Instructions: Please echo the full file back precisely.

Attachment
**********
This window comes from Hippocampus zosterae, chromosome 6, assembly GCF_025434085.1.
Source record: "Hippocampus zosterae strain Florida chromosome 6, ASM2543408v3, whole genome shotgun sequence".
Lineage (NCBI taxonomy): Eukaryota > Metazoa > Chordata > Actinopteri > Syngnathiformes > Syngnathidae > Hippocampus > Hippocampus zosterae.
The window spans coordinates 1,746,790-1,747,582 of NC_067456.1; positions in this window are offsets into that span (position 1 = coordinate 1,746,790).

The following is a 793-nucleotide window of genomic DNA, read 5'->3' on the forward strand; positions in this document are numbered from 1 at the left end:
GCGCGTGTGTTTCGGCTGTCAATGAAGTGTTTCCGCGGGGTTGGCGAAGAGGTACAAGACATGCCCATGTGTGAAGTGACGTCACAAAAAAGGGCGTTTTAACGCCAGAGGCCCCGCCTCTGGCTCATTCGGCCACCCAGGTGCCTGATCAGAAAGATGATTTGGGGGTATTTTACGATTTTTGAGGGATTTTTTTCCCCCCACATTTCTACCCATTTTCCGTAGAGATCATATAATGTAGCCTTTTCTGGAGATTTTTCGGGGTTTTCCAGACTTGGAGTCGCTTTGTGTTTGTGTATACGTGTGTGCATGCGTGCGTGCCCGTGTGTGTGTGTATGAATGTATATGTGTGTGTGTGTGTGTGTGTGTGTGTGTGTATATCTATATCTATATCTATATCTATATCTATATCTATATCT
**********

This window comes from Hippocampus zosterae, chromosome 6, assembly GCF_025434085.1.
Source record: "Hippocampus zosterae strain Florida chromosome 6, ASM2543408v3, whole genome shotgun sequence".
Lineage (NCBI taxonomy): Eukaryota > Metazoa > Chordata > Actinopteri > Syngnathiformes > Syngnathidae > Hippocampus > Hippocampus zosterae.
The window spans coordinates 1,746,790-1,747,582 of NC_067456.1; positions in this window are offsets into that span (position 1 = coordinate 1,746,790).

The following is a 793-nucleotide window of genomic DNA, read 5'->3' on the forward strand; positions in this document are numbered from 1 at the left end:
GCGCGTGTGTTTCGGCTGTCAATGAAGTGTTTCCGCGGGGTTGGCGAAGAGGTACAAGACATGCCCATGTGTGAAGTGACGTCACAAAAAAGGGCGTTTTAACGCCAGAGGCCCCGCCTCTGGCTCATTCGGCCACCCAGGTGCCTGATCAGAAAGATGATTTGGGGGTATTTTACGATTTTTGAGGGATTTTTTTCCCCCCACATTTCTACCCATTTTCCGTAGAGATCATATAATGTAGCCTTTTCTGGAGATTTTTCGGGGTTTTCCAGACTTGGAGTCGCTTTGTGTTTGTGTATACGTGTGTGCATGCGTGCGTGCCCGTGTGTGTGTGTATGAATGTATATGTGTGTGTGTGTGTGTGTGTGTGTGTGTGTATATCTATATCTATATCTATATCTATATCTATATCTATATCT